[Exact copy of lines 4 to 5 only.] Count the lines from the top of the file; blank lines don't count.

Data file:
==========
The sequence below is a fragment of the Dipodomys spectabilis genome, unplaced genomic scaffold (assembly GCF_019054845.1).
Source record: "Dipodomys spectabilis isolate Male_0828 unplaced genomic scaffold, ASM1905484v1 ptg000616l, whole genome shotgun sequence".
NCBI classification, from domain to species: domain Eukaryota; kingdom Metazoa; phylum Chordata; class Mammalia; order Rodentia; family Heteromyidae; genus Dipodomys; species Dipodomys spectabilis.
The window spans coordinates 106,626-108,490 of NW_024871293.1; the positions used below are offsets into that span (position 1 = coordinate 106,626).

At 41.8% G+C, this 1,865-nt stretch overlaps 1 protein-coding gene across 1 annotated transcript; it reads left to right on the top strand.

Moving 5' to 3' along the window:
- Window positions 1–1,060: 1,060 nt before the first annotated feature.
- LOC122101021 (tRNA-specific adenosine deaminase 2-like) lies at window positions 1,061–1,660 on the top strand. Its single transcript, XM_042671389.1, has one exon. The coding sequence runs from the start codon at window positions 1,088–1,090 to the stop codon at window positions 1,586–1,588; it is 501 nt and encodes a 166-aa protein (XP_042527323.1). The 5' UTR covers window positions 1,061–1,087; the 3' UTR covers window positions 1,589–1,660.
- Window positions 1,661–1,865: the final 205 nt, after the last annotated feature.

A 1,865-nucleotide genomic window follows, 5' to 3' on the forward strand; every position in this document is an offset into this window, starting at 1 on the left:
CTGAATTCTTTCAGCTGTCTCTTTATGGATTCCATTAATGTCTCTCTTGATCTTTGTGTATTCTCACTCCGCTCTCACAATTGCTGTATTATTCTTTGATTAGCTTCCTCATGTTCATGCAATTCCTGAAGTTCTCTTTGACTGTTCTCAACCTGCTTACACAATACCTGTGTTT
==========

The window spans coordinates 106,626-108,490 of NW_024871293.1; the positions used below are offsets into that span (position 1 = coordinate 106,626).

At 41.8% G+C, this 1,865-nt stretch overlaps 1 protein-coding gene across 1 annotated transcript; it reads left to right on the top strand.